Sunday, August 30, 2009

The Best Pay for an Intern Isn't Always Cash

When looking for a job, connections are more valuable than money.

And the best way to make those connections is through an internship. Even if you've already graduated.

Many of the best internships don't pay a dime. They pay in connections, opportunities and experience. And during a job search, those are far more valuable than cash.

Look at small agencies, especially one-, two-, or three-person shops. They might not be able to pay you. But they can give you better opportunities and are more likely to assist you in your search.

At a large agency, you're just another intern. At a small shop, you can become an important part of the team.

How do you find a post-graduate internship? Approach the owner at a small shop. Volunteer to go in and help with anything. Tell them you don't need money, you just want the experience of working with them. Who knows? Someone who isn't considering an intern may take you on.

Sound simple? Not really. Here's the catch: it has to be someone you have a relationship with. A small shop isn't likely to take on someone they don't know.

So, do what you can to develop strong relationships. I have several recent grads doing that with me right now. When my current intern lands a job, I'll look to bring in one of them.

How I (like other small shops) pay interns: access to my connections, a strong referral, feedback on resume and portfolio, use of my studio and its equipment, as well as active assistance from me in the job search.

And that's worth quite a bit.

(Side note: Normally I don't advise working for free. But in unusual times you have to do whatever is going to help you out in the long run.)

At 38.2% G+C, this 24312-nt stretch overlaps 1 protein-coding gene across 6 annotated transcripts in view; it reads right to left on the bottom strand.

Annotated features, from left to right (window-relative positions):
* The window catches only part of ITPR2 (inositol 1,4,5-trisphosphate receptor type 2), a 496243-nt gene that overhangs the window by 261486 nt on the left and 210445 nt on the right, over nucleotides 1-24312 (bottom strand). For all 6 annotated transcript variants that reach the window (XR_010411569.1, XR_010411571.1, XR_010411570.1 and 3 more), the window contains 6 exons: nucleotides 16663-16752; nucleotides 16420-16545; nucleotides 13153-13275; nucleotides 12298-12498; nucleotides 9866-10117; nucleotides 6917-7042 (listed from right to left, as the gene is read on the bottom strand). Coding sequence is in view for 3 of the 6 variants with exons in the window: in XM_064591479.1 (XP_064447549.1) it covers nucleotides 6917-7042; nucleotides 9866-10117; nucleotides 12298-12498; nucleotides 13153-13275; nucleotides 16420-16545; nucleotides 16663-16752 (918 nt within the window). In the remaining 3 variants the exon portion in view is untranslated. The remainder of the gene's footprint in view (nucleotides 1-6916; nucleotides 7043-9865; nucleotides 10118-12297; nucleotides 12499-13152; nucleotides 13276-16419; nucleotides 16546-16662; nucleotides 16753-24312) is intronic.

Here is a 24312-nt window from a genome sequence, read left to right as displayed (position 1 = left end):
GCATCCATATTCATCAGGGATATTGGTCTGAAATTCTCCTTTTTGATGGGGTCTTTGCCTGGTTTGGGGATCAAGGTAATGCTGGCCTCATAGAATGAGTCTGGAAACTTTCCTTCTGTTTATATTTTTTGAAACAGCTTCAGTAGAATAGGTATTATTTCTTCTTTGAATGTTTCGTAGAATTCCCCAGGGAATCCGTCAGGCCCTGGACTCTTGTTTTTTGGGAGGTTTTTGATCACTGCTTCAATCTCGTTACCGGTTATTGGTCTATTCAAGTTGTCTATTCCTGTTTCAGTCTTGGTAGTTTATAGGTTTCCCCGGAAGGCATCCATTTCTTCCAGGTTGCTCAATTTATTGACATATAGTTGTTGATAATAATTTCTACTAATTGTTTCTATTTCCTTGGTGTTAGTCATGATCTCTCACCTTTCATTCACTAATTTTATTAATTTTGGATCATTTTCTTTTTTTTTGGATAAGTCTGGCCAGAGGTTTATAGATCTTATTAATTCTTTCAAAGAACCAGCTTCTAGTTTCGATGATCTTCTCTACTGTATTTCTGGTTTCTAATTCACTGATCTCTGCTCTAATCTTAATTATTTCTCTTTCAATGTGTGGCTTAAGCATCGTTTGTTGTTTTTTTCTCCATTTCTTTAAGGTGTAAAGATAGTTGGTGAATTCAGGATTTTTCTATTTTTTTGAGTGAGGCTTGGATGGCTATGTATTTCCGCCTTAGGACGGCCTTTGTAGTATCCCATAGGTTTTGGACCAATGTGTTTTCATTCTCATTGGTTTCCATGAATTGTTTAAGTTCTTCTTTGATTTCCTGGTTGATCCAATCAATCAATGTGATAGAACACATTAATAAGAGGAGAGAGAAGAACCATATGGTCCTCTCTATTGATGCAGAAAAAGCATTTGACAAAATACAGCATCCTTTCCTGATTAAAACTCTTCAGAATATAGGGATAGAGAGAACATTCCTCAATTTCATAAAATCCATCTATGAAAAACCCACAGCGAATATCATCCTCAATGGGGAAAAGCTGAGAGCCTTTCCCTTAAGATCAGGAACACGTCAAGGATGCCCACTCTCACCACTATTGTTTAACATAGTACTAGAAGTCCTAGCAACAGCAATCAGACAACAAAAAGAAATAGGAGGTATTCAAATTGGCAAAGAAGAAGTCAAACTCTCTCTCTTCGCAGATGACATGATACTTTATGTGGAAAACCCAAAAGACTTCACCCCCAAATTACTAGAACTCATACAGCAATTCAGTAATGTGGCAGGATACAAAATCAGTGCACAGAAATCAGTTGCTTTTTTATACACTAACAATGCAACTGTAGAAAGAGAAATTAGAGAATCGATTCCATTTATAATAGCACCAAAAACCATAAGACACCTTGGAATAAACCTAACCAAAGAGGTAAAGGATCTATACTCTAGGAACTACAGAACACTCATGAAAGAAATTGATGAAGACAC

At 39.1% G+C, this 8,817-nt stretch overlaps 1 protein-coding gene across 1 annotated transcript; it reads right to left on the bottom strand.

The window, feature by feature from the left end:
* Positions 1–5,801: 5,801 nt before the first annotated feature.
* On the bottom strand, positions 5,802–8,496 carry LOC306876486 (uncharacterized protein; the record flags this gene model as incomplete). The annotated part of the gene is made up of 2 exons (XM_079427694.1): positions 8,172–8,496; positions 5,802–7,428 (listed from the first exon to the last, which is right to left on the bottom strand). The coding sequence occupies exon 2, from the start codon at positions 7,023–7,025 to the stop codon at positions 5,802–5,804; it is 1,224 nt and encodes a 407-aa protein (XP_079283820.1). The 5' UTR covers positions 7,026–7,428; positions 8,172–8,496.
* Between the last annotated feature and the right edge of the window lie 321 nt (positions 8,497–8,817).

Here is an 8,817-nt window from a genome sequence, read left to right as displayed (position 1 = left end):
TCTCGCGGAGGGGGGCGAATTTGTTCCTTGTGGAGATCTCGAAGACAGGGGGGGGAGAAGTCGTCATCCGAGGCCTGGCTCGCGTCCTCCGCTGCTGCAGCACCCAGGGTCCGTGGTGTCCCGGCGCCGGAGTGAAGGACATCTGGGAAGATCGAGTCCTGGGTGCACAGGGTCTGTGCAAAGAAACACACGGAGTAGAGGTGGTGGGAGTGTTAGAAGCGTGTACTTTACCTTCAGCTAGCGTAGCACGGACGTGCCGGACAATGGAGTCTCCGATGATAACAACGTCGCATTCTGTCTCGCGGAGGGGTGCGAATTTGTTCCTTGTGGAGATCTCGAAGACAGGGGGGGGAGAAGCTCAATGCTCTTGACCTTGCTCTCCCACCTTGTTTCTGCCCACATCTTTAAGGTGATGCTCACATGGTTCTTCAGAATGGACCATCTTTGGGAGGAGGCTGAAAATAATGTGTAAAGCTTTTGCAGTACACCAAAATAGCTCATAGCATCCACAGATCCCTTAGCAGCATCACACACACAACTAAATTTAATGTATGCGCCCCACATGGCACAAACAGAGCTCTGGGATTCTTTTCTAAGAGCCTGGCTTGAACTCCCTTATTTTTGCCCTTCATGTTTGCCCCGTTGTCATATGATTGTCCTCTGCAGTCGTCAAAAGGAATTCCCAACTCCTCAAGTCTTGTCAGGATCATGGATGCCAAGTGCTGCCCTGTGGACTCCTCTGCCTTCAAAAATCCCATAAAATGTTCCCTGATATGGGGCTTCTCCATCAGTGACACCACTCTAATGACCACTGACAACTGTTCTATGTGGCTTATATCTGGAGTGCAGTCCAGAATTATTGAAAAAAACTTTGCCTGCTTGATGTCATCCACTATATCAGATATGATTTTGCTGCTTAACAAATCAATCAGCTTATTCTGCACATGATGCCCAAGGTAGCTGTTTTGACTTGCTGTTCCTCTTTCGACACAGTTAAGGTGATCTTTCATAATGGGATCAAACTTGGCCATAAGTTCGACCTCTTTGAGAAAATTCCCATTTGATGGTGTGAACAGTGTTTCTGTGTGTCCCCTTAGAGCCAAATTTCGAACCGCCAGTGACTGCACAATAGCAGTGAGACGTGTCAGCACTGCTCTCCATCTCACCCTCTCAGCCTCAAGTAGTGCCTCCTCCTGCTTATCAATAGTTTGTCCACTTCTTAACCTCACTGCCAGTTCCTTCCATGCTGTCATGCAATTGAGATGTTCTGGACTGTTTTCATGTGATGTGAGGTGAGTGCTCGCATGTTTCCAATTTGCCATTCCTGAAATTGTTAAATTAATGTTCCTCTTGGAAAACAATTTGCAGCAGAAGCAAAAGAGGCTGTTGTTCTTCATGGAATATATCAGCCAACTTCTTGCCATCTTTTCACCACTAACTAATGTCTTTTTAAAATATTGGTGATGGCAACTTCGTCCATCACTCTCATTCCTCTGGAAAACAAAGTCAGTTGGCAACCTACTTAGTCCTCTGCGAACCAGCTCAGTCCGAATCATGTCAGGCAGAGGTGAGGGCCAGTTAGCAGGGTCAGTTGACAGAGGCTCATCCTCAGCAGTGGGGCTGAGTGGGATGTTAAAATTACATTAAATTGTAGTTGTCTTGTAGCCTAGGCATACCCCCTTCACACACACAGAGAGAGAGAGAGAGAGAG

Friday, August 14, 2009

Prepare for the Rebound

When I graduated from college, desktop computers had just entered ad agencies – which meant fewer people were needed to do the same work. It took me months to find my first job.

What you’re experiencing is unmatched. 

However, the rebound is on its way. It might not happen next week or next month, but it is coming. You need to be prepared in order to land a job. 

Build your skills // If you don’t have interactive skills, stop reading right now and sign up for interactive training (that includes you writers). You can register at your local community college. Many have two-day or one-week intensive courses. Just make sure it gives you a good foundation. And then dive in and learn, learn, learn. The people who are going to get hired have an understanding of interactive. If you don’t have that knowledge, you will likely end up in the “no” pile when companies are reviewing resumes. Print isn't dead, but it has all the people it needs. It’s simple. Want a job? Know interactive.

Create a team // My intern Mike is putting together a team of creatives to do pro bono work for an acquaintance. It shows initiative. It shows leadership. It shows well on his resume. He and the rest of the group are sharpening their creative skills and proving their ability to work as part of a team. Plus, they’ll get a nice portfolio piece out of it.

Be fearless // Introduce yourself to people. Follow up. Ask people if they know of openings. What’s the worst thing that can happen? They don’t respond. Big deal. Move on to the next person. If you don’t try, you don’t stand a chance.

The rebound is coming. Are you prepared? 

Have a question? Post a comment and I’ll be happy to respond.